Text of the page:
Will those losses count against me as losses to less impressive opponents? For example if I lose to high-ranking AIs at around 640, 620, 580, etc. Will that affect my chances of rising to my “correct” ranking?

  • danBhentschel

@Neumann: yes you would benefit from the sub-matches. This is the actual ranking that counts.

@JonatanCloutier: what you experience, other players have experienced it as well on CodeBusters. A few possible explanations:

  1. Either the strength of the players are similar in Gold. This is quite likely. The algorithm possiblities are important but limited and in the end most players end up doing almost the same thing.

  2. CodeBusters may be what we call at CodinGame a “random” game: the result of a match rely too much on what the other player does as it influences greatly what your player does. There is some kind of a loop as you wait to see what the other player does and vice-versa. The result is a highly unpredictable game. The perfect example of such a game is “Platinum Rift”. A perfect counter-example is “Smash the Code”. Not sure if this the case for CodeBusters.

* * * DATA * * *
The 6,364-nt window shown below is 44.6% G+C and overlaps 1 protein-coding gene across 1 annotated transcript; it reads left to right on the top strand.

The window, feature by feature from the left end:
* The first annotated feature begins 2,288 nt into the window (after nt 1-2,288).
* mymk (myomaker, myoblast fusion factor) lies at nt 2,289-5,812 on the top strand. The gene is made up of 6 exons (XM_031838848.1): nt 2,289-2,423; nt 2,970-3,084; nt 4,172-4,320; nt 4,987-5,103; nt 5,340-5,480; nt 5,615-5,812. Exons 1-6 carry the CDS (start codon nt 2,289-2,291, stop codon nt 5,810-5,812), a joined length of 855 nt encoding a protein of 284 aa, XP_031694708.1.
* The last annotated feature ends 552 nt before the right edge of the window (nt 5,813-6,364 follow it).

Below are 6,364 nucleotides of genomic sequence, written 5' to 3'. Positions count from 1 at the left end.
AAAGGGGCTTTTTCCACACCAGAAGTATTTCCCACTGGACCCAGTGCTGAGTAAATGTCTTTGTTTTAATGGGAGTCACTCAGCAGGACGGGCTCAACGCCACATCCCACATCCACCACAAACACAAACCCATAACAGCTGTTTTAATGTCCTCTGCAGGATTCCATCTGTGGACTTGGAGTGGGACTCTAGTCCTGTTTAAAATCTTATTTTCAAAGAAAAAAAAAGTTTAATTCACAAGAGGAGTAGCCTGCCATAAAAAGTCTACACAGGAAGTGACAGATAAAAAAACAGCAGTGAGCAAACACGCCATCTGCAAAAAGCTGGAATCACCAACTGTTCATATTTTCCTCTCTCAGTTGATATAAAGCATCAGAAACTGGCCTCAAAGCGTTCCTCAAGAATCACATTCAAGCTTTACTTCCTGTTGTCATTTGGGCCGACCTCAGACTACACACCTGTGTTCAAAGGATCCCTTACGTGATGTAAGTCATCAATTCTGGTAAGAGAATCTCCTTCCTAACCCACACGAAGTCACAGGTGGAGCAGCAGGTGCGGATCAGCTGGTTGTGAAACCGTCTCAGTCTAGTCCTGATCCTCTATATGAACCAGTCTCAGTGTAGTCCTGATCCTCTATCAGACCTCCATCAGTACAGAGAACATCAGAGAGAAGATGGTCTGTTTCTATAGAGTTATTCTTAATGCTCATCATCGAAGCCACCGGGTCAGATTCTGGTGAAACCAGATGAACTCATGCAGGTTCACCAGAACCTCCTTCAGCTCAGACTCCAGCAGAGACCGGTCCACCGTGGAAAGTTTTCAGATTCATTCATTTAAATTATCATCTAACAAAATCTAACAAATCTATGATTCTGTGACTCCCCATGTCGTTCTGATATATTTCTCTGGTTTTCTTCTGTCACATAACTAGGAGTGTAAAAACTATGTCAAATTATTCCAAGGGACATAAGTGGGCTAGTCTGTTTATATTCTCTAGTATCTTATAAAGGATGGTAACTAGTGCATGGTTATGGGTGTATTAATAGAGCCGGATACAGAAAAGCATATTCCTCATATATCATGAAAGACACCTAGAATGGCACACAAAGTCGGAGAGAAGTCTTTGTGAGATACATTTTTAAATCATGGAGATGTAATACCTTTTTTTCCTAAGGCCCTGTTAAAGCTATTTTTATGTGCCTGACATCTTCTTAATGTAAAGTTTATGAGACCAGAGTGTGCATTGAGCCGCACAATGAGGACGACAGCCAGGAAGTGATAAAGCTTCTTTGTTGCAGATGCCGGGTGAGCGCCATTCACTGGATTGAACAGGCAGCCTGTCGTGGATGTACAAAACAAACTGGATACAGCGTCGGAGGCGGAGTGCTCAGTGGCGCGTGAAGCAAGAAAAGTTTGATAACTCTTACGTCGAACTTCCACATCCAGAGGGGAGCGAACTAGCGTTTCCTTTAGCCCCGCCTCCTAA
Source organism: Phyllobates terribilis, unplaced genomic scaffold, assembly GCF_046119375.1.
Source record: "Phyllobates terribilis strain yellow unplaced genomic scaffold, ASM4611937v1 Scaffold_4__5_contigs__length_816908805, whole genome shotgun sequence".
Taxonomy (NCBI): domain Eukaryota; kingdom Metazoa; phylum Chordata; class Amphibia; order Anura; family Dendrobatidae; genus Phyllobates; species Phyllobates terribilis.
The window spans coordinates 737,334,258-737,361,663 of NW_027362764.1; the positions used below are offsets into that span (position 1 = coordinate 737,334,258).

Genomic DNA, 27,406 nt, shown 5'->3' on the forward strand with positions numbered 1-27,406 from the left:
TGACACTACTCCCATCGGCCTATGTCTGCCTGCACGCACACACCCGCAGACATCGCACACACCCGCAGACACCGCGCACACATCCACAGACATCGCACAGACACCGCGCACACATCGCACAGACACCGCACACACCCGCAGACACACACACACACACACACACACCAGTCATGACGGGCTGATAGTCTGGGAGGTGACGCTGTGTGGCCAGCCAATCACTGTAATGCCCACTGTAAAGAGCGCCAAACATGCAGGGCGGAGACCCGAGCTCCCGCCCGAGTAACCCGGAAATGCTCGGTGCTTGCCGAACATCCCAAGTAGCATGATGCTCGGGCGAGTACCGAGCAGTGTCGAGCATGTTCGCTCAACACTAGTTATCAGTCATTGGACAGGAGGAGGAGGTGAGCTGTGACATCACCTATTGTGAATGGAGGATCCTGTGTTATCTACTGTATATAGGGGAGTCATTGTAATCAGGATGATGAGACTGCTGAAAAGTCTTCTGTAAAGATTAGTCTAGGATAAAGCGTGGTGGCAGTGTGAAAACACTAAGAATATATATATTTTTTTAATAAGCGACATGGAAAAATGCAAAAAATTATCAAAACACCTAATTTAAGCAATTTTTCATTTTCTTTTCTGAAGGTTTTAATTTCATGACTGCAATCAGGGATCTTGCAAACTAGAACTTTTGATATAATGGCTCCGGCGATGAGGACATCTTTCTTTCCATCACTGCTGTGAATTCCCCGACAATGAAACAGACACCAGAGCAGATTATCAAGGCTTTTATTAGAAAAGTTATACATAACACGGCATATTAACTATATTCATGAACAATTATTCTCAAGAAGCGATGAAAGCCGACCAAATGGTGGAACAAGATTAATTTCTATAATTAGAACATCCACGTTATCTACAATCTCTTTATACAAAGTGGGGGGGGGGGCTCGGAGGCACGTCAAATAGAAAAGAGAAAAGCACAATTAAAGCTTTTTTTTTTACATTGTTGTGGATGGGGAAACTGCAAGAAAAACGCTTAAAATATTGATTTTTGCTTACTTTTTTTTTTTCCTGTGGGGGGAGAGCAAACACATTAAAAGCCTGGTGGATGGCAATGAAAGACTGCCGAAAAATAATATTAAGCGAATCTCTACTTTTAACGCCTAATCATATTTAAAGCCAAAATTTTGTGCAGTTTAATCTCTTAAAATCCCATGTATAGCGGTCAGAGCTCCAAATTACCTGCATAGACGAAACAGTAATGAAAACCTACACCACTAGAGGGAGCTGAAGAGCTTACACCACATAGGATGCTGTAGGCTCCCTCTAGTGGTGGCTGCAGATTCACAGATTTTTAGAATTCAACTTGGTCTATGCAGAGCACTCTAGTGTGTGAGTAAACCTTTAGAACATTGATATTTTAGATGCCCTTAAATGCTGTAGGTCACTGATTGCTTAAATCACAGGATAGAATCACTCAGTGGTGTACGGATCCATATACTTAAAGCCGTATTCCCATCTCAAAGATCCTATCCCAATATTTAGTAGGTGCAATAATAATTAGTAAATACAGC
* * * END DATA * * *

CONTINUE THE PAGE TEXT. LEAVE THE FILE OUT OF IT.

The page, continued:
3. Too many games are generated with a small variance (for example not enough ghosts). Thus winning is a matter of luck (am I the first to find the few ghosts available?) rather than being the one with the best algorithm. That may be the case for GhostBusters as some games are too “easy”.

My initial comment for TrueSkill about having +5/-5 rank margin error was done from Smash The Code. For CodeBusters it seems to be quite different but we can still rely on the averaging of TrueSkill score for the legend league.

As a conclusion, it is quite hard to balance a game, we are always learning at CodinGame with each new contest and maybe we should add some level of score averaging during the contest itself and for all leagues. Something to think about for the next contest…

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@player_one: indeed it would slow down your progress to the top. This is why we provide a high number of matches (100 per player) and why we generate new matches regularly.

Maybe it’d would be better to avoid matches of two non-stabilised opponents. The reason is that in many (most?) cases they are of really different skills and got close together just by accidental timing; they would never be compared if e.g. the stronger one of them was stabilized.

Under TrueSkill, such an uneven match is a penalty for the weaker of the two players (and a slight advantage for the stronger one).